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Ohio Stadium scoreboard makes debut

Andrew Holleran / Photo editor

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If you want to watch Buckeye football in high definition this fall, it doesn’t mean you have to sell your tickets. Stretching 124 feet wide and standing 42 feet tall, Ohio Stadium’s monstrous new scoreboard offers fans a whole new experience in the Horseshoe.

The HD Panasonic jumbotron sits atop the south end zone, replacing the 30 feet by 90 feet scoreboard that has been in use for the past 11 seasons. The televisions at concession stands have also been replaced with HD monitors.

The new scoreboard is grouped with a new sound system as well, with 25 speakers flanking each side of the scoreboard. In total, the renovations come with a price tag of more than $7 million, according to an athletic department release. Don Patko, associate athletic director of Facilities Management, said the improvements were necessary and well worth the cost.

“It was time for the video board to be replaced,” Patko said. “The usual life for a scoreboard is 12 to 15 years, and the last one was 12 years old.”

Prior to installing the new system, the athletic department researched similar projects at other stadiums such as the Green Bay Packers’ Lambeau Field. Patko said that by researching other projects, and understanding the shortcomings of the old scoreboard, they were able to put together the best possible game day experience with the new system.

“Everybody that has an HDTV at home knows that it provides better clarity,” Patko said. “The new board also allows you to have better viewing angles. The entire industry is moving toward HD, and we feel that we have one of the best systems out there.”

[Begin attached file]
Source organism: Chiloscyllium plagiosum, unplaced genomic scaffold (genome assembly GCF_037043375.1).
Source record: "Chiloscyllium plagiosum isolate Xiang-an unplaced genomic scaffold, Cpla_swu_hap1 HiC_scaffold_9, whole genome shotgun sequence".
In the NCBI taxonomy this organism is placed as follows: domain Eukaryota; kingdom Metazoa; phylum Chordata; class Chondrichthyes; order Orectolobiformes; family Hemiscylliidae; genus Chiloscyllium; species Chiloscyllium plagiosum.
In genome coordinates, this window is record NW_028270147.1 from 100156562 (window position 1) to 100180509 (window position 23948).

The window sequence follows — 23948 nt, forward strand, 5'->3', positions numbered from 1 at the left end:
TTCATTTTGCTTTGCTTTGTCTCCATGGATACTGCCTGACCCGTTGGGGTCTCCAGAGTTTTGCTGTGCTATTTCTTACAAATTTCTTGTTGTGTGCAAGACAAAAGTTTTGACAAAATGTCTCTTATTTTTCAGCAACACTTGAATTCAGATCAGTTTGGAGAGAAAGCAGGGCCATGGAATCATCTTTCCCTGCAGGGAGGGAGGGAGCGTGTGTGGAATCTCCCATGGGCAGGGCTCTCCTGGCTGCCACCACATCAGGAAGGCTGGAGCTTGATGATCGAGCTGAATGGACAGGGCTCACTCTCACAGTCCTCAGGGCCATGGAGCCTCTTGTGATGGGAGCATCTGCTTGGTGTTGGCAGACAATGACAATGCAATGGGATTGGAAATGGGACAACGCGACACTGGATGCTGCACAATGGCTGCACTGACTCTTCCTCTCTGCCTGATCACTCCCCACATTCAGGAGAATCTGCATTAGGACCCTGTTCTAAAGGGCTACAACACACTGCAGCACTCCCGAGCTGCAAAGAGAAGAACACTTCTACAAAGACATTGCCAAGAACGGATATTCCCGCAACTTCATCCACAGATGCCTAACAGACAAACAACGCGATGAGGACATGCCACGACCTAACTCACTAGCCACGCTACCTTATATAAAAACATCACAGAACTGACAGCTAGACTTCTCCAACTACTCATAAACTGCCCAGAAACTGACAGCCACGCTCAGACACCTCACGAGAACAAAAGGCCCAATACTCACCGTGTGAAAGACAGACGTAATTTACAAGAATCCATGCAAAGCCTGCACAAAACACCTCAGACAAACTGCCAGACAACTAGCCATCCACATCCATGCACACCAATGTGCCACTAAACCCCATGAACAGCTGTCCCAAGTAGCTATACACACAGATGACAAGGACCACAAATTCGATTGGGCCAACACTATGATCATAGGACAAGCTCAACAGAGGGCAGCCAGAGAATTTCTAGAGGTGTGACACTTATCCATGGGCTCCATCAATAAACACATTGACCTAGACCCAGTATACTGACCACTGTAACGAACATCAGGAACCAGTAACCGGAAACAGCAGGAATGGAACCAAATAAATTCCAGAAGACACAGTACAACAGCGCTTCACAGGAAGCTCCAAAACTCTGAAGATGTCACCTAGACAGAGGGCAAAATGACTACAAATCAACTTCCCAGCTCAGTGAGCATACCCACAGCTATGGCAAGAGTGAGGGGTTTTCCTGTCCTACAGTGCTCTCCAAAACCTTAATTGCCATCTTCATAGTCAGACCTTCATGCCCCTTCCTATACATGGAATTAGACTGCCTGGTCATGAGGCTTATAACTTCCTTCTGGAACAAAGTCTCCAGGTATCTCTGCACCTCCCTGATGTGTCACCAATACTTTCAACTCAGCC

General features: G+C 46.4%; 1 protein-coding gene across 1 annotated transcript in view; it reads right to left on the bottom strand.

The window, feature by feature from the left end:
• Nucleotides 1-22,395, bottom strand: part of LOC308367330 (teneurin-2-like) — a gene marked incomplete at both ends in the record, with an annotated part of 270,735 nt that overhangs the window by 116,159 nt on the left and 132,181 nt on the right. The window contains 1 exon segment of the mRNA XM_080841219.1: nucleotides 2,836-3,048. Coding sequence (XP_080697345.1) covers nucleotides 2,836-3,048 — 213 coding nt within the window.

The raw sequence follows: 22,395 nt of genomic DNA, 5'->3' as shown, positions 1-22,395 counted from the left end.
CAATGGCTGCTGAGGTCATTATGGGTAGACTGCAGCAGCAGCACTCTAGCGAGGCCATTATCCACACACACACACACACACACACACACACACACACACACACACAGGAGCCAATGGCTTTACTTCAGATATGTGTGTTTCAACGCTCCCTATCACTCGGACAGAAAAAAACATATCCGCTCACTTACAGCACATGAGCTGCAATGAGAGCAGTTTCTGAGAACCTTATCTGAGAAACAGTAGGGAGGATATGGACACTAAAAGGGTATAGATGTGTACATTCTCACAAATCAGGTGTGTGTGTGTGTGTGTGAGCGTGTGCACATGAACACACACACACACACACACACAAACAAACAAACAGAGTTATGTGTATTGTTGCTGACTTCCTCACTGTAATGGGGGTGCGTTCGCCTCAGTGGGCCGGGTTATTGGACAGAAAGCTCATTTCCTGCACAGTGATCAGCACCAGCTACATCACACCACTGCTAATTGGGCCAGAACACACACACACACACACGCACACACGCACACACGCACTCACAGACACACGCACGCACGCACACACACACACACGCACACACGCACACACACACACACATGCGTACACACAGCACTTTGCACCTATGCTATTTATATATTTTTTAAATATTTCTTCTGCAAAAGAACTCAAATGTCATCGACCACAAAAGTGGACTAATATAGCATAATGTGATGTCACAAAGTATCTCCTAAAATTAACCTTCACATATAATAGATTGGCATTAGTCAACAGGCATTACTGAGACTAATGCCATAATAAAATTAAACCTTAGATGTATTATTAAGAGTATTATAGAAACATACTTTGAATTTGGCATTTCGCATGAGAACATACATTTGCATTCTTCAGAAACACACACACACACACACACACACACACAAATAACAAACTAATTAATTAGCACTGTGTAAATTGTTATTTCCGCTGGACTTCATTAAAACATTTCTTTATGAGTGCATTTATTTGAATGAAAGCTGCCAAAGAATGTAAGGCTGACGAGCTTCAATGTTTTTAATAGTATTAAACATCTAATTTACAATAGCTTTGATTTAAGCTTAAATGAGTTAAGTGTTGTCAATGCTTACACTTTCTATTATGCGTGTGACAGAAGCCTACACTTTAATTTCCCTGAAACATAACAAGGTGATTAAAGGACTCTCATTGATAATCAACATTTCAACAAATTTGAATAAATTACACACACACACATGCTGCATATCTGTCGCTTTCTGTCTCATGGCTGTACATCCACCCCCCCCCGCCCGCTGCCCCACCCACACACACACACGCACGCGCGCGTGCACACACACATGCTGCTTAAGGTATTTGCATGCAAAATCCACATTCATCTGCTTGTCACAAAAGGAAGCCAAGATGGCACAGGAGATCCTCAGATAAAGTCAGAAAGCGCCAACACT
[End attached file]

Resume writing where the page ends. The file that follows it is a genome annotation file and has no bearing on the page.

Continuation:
Newly enrolled OSU freshmen had an early glimpse at the stadium’s improvements Aug. 20 during convocation, as they walked through Ohio Stadium and saw themselves on the big screen.

“It was my first time in the stadium, so I didn’t even know it was new,” said Michael Gross, a first-year in health professionals exploration. “But it was something you noticed the moment you walked into the stadium, just the size of it was really impressive.”

Benjamin Sokobin, a first-year in business, didn’t even have to enter the stadium to notice the scoreboard.

“It was one of the first things my family noticed when I moved in,” said Sokobin, who lives in Lincoln Tower. “Ohio Stadium is known as one of the best venues in college football, and I think it’s great that they are making it even better.” 

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